As the data presented above has proven, this is not a police problem. The Traffic Police are doing their very best. This problem goes beyond the police. The police is not responsible for developing a mass transit network. Every red light in the country, watch the hive of motos. See how they behave. Every single time they violate the red light, when there are still 3-4 seconds of red left on the traffic light. Keep in mind, there are generally no less than 50 motos at a given main road traffic-lit junction. How do you expect the 2-3 Traffic Police officers to deal with that? Especially, when you and I know these motos are enjoying the benefit of influential voices having spoken for them in the past.
A large number of these motos are owned by members of Rwandan society, who are senior to the boss of the Traffic Police you see standing at the junction. So, what exactly is he supposed to do? We have tied the hands of our police and then we throw tens of thousands of hooliganistic taxi-motos at them and say “Here, fix it!” How? Did you add magic to the police resources, perhaps? Because that is the only way Traffic Police can fix this mess that we created.
What is the solution?
So, how do we phase out taxi-motos? How do we build a mass transit network comparable to the best in the world? A set of immediate measures, followed by mid-to-long-term steps.
- First of all, an immediate cessation of any further taxi-moto registrations in Rwanda. The radical growth of the taxi-moto population must be halted, otherwise no measure any of us can come up with will be of any use.
- In Kigali, restrict all taxi-moto to residential roads only. That is, no taxi-moto allowed on main roads anymore. And prohibit motos from operating in the Central Business District. This immediate measure will relieve the pressure on our city’s traffic, by reducing the unsustainably high traffic density in a city with mostly just 2-lane roads.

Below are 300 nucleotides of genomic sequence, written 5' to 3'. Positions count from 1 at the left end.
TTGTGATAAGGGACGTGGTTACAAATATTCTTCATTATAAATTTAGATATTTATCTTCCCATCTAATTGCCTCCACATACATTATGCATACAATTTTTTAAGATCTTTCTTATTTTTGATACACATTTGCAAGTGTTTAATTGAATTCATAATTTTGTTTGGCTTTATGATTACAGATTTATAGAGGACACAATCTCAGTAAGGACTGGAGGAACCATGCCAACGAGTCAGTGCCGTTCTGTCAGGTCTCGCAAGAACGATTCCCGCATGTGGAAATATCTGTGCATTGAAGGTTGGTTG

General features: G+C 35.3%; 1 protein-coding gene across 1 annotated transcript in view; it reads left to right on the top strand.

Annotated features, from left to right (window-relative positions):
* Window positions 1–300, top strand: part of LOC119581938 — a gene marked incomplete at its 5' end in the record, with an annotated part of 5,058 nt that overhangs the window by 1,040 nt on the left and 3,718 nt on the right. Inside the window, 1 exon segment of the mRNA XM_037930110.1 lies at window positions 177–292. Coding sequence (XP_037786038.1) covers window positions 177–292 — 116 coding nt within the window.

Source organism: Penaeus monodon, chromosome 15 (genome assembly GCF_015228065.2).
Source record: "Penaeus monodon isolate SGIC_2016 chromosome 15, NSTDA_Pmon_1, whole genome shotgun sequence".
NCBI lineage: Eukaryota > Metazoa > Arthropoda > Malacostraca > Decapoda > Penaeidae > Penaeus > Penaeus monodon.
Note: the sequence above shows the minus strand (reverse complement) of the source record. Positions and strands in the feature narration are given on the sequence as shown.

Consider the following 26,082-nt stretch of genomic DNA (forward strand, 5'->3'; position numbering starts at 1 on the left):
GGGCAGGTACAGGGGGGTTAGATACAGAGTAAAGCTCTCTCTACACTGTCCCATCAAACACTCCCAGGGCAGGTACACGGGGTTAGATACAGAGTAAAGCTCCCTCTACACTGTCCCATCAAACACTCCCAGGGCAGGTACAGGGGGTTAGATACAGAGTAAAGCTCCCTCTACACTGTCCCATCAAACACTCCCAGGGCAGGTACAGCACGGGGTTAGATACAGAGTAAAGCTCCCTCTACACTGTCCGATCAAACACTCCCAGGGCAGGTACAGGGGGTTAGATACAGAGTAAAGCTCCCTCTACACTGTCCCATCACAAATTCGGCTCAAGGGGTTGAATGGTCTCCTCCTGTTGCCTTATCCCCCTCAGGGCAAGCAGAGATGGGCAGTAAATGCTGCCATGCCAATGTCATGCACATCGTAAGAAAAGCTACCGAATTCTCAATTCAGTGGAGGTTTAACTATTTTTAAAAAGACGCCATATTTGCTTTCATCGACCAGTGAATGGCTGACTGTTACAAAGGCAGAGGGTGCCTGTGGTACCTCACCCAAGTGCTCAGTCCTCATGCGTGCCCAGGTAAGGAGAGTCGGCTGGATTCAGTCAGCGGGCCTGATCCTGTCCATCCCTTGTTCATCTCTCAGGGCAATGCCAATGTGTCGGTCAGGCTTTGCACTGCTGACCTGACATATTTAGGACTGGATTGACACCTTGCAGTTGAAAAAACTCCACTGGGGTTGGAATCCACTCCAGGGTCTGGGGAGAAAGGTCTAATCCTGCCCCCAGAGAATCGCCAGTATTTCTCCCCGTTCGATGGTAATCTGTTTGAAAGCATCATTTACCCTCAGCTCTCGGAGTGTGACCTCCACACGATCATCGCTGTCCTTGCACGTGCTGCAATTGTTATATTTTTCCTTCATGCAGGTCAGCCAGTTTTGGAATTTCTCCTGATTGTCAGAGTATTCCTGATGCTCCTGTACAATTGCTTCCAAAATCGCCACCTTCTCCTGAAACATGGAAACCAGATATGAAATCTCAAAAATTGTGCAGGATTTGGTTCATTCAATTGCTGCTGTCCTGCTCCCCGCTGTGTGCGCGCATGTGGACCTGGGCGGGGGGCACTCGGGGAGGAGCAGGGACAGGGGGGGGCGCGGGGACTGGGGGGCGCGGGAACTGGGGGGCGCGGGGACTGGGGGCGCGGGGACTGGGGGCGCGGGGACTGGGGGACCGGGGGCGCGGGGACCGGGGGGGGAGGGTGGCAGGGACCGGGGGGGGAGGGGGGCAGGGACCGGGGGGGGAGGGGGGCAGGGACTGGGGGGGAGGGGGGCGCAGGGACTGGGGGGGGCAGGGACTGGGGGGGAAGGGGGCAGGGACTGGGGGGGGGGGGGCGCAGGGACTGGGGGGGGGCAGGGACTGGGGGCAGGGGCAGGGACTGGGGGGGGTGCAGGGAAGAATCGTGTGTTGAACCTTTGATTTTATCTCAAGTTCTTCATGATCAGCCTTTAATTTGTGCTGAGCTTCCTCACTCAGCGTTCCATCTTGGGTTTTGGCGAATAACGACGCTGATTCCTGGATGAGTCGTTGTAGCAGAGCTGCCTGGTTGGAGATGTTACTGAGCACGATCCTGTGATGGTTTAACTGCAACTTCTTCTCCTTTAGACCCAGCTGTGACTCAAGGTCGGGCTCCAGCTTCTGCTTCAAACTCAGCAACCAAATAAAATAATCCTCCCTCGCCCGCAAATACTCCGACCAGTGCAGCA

These two points are key. Without this, nothing we try matters. Once we’ve put a stop to any further taxi-moto registrations, we need to immediately expand the public bus network. One of the issues we are currently facing is, the bus companies serving Rwanda, but especially Kigali, do not have the capital to provide for enough buses in their fleet. Two things can be done here:
- Re-open tenders for public bus routes, perhaps taking it international this time, and set minimum capitalization base as well as minimum starting-numbers for bus fleets. Or,
- Allow more bus companies who are smaller players, into the business. By “smaller players” I mean, if you and I can put our spare amafaranga together and form “Dayo & Ngabo Bus Co.“, and we buy maybe one or two minibuses or even a Coaster, the City or RURA should allow us to operate. That is, the licensing should be per route, not per company. So for example, if the routes in Remera are saturated by buses, then the City/RURA should only offer bus service licenses for routes in under-served areas. These licenses should be renewable every 6 months, to begin with. If in that period “Dayo & Ngabo Bus Co.“, fail to adequately serve the route according to a set of predetermined parameters, then our service license will not be renewed. Maybe we might be encouraged to try a different bus route, more suitable to our company’s capacities.